Advances in Psychological Science. 2015, 23 (1): 120-131.   DOI: 10.3724/SP.J.1042.2015.00120
    Abstract   PDF (260KB) ( 982 )

    Collective action is defined as any action that individuals undertake as psychological group members, and with the subjective goal to improve their group’s conditions. Research on the categorization of collective action is an important trend in this area. According to whether or not it corresponds to social norm, the collective action can be categorized into normative collective action and non-normative collective action. According the difference of the group social status, it can be categorized into disadvantaged group collective action and advantaged group collective action. And according to the achievement of the collective action, it can be divided into success as well as failure. The psychology mechanism, antecedent variable and developing trend can vary for different types of collective action. The further research should explore the relation of different types of collective action, think highly of the cultural context and connect to the results of other subject.

    Why Are Humans Curious? Concept, Functions and Theories of Interpersonal Curiosity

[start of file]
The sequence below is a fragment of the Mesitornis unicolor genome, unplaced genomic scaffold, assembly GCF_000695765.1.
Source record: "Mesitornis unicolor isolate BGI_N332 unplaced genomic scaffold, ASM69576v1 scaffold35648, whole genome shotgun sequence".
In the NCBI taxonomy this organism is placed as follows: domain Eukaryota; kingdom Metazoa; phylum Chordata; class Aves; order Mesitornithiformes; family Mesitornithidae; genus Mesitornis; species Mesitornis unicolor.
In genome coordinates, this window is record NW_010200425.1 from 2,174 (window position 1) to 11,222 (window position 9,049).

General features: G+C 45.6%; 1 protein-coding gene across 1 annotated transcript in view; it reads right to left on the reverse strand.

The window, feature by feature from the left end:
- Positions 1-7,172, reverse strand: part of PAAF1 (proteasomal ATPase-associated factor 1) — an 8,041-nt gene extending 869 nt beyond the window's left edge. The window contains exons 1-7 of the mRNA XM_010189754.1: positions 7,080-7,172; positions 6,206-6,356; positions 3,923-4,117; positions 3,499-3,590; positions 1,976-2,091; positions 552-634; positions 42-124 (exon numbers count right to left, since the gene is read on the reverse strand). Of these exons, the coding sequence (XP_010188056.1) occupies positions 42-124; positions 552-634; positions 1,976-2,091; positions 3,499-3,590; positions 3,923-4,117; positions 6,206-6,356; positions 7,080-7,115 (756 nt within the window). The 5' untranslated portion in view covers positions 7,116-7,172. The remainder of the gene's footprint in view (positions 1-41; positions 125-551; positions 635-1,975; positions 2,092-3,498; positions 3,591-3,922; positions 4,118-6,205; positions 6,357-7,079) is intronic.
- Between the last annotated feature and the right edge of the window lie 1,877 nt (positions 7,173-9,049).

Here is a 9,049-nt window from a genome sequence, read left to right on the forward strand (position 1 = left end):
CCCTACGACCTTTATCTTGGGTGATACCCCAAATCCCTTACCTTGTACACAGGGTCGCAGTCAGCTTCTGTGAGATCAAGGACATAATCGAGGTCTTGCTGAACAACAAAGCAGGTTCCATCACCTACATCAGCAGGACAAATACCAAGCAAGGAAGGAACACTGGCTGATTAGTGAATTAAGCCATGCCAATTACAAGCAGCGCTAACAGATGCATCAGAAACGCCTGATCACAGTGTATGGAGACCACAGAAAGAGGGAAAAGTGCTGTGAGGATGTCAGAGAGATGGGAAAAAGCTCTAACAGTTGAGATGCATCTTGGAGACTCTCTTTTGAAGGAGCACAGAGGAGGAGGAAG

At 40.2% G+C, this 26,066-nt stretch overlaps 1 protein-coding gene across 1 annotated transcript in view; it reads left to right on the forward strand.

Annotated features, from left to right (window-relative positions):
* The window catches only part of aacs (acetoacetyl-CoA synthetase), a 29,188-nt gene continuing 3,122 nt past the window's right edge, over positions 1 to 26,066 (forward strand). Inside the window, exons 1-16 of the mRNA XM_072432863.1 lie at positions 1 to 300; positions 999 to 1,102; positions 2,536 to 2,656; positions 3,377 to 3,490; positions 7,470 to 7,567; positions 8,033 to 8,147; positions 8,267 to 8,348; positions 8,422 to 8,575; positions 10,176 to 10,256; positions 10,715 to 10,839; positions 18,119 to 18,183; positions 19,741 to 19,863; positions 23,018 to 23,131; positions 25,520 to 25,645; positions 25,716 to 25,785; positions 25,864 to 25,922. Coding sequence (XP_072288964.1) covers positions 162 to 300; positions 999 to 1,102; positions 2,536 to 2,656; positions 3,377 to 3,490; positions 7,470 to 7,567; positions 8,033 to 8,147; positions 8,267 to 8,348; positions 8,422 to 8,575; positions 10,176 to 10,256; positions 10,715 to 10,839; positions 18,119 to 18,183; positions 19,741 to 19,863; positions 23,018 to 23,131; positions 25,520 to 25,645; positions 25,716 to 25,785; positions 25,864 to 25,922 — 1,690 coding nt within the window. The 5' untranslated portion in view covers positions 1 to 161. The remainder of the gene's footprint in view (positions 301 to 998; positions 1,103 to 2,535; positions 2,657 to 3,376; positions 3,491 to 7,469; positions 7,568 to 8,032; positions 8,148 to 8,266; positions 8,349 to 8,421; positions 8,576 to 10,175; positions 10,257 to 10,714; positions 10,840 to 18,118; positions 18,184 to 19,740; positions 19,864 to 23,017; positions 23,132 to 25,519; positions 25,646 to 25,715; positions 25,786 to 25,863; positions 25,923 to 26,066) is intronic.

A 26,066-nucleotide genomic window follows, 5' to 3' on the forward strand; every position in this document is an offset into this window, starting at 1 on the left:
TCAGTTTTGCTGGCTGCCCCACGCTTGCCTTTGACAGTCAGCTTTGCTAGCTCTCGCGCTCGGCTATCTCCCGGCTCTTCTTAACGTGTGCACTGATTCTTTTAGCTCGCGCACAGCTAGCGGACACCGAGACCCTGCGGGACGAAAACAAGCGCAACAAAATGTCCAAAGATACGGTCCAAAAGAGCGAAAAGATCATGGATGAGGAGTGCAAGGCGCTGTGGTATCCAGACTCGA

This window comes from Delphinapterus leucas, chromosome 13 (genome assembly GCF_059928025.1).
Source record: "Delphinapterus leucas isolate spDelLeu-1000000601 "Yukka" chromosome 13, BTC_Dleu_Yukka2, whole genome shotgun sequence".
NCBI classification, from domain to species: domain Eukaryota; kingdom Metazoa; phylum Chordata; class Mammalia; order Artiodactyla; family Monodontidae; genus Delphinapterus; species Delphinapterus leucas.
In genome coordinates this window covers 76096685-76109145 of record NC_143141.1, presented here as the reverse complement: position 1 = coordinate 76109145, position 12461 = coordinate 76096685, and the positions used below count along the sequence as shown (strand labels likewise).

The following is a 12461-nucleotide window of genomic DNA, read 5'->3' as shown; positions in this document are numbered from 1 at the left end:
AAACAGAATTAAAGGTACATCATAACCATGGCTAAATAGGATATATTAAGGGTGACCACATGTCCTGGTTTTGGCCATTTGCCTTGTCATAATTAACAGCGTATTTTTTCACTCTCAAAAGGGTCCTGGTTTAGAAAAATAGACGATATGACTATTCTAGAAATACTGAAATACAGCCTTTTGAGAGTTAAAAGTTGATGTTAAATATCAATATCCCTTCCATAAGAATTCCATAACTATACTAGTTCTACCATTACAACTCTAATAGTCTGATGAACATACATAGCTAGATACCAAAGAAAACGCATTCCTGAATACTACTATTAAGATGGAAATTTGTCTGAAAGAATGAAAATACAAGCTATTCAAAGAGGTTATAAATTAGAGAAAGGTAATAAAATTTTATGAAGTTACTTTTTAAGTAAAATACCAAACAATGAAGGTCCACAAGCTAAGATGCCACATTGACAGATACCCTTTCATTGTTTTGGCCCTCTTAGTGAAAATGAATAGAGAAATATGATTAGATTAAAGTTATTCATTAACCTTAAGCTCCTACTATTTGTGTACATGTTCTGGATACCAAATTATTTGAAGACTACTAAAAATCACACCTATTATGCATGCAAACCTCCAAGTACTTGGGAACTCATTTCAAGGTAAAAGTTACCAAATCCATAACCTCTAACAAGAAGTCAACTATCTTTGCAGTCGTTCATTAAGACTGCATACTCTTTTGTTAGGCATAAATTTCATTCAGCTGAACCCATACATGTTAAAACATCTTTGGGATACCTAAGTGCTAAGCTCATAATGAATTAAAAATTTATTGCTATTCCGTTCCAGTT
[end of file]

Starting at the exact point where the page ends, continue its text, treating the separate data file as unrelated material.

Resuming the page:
LI Tianran; YU Guoliang
    Advances in Psychological Science. 2015, 23 (1): 132-141.   DOI: 10.3724/SP.J.1042.2015.00132
    Abstract   PDF (244KB) ( 2856 )

    Interpersonal curiosity is the desire for new information about people, including details about others’ life experiences, their public and private activities, and also their thoughts, feelings, and motives. It is influenced by gender, age, personal state, personality and culture values etc. It plays a positive role in building and maintaining social relationship, personality judgment, cultural learning, maintaining social norms. It can be explained by the intrinsic theory, information-gap theory, interest-deprivation theory, and social comparison theory. Presently there is not much research on interpersonal curiosity. Future research can be conducted from life-long development perspective. The interpersonal curiosity in the context of internet also need be studied, and the measurement of interpersonal curiosity need be improved. Empirical research should be strengthened, in which the cultural influence needs to be taken into consideration.

    The Nature of the Bond between Pets and Owners: A Psychological Analysis
    ZHANG Maoyang; PENG Xiaofan; HU Chaobing; ZHANG Xingyu
    Advances in Psychological Science. 2015, 23 (1): 142-149.   DOI: 10.3724/SP.J.1042.2015.00142
    Abstract   PDF (176KB) ( 1829 )